MSNBC Divides SCOTUS Between 'So-Called Liberals' And 'Die Hard Conservatives'

June 26th, 2024 12:17 PM

As the Wednesday edition of MSNBC’s Ana Cabrera Reports waited for and then reacted to the day’s Supreme Court opinions, the assorted legal minds assembled to promote multiple conspiracy theories about the Court. One was the idea that the Court is slow-walking former President Donald Trump’s immunity case to help him win the election, while another tried to claim there are no liberals on the Court.

Regarding the immunity case, Cabrera asked Law Prof. Leah Litman, “When it comes to cases, though, that could impact the election, like abortion or immunity specifically, should they consider whether they're leaving voters hanging? Do they have the ability to really prioritize or fast track certain things?”



Litman claimed it could and cited two examples:

So we know that they absolutely do have that ability and that they've exercised it before. When the Supreme Court agreed to hear the decision out of Colorado, that the Colorado Supreme Court initially ordered Donald Trump off the ballot, finding that the 14th Amendment disqualified him, the Supreme Court acted quite quickly and opted to release a decision within 50-some days of when they agreed to hear the case and they also released the decision before Super Tuesday so that voters could go to the voting booth and know whether one of the candidates was actually disqualified from office.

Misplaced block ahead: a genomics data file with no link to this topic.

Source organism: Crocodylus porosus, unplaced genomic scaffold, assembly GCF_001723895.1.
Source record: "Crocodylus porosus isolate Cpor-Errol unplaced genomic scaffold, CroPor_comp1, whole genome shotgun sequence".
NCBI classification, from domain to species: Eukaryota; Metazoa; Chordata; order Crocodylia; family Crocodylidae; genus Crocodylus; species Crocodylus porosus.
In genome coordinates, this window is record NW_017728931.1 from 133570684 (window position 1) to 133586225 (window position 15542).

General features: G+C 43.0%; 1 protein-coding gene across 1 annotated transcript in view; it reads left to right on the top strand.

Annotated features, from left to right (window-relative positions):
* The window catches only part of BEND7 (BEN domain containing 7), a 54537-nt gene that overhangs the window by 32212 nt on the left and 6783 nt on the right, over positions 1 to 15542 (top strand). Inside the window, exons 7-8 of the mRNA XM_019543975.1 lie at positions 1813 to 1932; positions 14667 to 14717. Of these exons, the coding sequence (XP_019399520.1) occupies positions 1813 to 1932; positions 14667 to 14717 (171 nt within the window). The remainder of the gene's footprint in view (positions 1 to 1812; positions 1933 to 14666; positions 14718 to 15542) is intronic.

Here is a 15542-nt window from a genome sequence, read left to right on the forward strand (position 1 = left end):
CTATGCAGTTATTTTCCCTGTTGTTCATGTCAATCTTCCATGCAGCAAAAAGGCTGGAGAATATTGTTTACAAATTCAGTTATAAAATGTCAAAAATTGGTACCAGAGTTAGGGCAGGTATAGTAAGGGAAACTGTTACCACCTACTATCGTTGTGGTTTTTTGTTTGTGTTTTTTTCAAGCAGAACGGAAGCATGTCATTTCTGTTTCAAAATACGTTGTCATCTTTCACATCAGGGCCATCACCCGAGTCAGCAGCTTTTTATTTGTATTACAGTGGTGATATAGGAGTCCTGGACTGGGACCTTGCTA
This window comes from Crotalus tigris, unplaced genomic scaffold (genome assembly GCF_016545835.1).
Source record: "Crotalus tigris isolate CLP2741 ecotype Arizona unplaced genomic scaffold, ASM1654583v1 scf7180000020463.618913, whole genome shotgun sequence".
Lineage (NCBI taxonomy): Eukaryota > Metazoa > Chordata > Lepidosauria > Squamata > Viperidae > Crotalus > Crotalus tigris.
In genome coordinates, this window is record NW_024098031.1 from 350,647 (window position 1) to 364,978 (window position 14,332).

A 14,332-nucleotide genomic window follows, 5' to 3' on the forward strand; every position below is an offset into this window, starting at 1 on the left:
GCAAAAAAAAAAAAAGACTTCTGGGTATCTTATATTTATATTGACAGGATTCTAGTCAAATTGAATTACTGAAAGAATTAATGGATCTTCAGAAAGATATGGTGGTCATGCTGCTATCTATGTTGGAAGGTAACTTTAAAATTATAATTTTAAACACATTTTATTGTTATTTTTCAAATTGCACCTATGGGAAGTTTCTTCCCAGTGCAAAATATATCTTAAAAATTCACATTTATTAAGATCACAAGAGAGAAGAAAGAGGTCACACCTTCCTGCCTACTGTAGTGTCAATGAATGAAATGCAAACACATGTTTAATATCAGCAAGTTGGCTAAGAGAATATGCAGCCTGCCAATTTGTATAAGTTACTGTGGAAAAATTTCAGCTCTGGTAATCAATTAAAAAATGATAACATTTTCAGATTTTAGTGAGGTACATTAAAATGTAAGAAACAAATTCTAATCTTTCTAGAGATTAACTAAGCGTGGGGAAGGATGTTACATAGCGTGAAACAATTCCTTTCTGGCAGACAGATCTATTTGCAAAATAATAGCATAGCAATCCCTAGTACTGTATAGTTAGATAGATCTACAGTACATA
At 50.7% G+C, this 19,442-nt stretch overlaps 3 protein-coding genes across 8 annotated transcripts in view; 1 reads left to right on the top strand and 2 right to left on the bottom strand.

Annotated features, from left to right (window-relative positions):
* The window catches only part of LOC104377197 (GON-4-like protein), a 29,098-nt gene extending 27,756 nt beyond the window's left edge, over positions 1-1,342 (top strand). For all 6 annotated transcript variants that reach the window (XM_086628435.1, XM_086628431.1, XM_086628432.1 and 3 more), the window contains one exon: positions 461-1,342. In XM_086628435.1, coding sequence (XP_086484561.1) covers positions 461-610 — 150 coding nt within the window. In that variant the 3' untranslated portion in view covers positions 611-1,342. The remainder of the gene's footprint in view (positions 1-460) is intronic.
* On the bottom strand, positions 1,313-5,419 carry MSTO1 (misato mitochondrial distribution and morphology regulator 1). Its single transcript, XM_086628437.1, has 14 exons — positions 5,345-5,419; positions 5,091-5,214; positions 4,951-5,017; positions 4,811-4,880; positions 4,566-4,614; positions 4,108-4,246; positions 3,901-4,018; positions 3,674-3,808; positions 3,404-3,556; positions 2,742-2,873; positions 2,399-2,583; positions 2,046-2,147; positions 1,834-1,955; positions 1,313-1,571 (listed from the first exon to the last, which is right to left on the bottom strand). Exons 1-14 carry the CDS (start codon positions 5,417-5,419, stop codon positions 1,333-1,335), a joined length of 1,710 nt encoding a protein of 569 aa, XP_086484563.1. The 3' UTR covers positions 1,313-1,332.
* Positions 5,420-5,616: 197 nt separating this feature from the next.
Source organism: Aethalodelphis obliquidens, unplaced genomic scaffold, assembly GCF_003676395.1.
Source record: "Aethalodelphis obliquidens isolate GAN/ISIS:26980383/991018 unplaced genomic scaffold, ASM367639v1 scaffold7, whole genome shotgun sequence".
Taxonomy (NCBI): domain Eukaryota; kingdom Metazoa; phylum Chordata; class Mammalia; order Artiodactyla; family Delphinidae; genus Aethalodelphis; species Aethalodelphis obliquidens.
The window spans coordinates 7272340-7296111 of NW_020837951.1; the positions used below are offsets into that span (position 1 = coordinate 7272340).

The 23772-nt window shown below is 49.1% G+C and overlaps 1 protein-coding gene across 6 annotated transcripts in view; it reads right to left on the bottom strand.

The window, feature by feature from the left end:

The second one was, “In Bush v. Gore, the Supreme Court acted extremely quickly and issued a decision basically one day after oral argument in this case. So, the Court has acted quickly when an electoral timeline has suggested that acting quickly would be in the nation's best interest.”

Those two cases involved actual legal electoral deadlines involving primary election days and Electoral College certification. The immunity case is not connected to the election except for the fact that liberals want it to be because they think additional Trump convictions will benefit them. Nevertheless, Litman declared, “So I do think it's telling that they have apparently declined to do so in the Trump immunity case.”

Later, legal analyst, former Obama solicitor general, and self-described “extremist centrist” Neal Katyal was alluding to the Court’s Wednesday ruling that held that states and certain individuals did not have standing to sue the feds over censorship claims when he assessed the Court’s various factions, “Well, in a lot of the politically-charged cases, you know, when I'm there, I tend to think about it as three blocks of the Court. There's the three so-called liberals: Sotomayor, Kagan, and Jackson.”

Denying that liberals are liberals disqualifies you from calling yourself a centrist, but Katyal’s faux centrism was only just beginning to reveal itself, “There's the three much more die hard conservatives, Gorsuch, Alito, and Thomas, as Melissa points out, and then there are the three justices in the middle of the Court, not in the middle of American public opinion, these three are far to the right, I think of mainstream public American opinion, but on the Court, the chief justice, Justice Kavanaugh, and Justice Barrett do play that role.”